Monday, August 31, 2009

James Riddlesperger and Anthony Champagne on The Austin-Boston Connection

From the New Deal to the end of the Reagan era, Democratic leadership of the U.S. House of Representatives was divided between Massachusetts and Texas.

In a recent interview on Dallas station KERA's Think radio program, James W. Riddlesperger and Anthony M. Champagne, co-authors of The Austin- Boston Connection: Five Decades of House Democratic Leadership, 1937-1989, discuss this unique period in American history and its lasting impact.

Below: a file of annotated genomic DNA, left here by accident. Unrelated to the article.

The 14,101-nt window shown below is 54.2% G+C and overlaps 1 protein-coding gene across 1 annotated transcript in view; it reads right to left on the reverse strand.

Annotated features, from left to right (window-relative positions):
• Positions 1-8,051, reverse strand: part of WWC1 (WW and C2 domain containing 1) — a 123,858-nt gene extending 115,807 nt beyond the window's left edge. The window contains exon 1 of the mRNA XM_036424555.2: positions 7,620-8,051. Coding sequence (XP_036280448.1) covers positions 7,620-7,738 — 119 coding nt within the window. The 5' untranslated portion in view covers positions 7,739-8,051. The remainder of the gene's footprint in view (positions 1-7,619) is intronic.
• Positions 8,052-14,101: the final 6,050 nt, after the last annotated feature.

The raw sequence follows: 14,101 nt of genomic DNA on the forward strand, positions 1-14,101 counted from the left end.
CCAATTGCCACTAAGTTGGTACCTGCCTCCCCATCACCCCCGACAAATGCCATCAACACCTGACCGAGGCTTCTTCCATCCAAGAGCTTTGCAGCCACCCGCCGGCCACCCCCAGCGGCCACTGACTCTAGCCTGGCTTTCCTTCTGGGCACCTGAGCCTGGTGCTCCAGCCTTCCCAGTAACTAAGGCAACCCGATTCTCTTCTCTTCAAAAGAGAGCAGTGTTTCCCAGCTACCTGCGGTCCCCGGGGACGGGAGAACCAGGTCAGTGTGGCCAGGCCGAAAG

An excerpt:

"Members of Congress went to Washington with their families and their entire worldly goods - lock, stock, and barrel. It was not easy to get from Texas to Washington. It was a three-day trip on a train. So, they didn't come home. John Nance Garner often didn't come home during his re-election campaign. He was a terrible campaigner, and the Jim Wells machine in Texas took care of it for him. The result is that these people all knew one another. They were social friends, they were intimate friends, they had to deal with one another on the weekends, because they were each others' intimates. It was not just Democrats from the north and south who got along passively well, but they also had to get along with the Republicans."

Listen to the full interview here.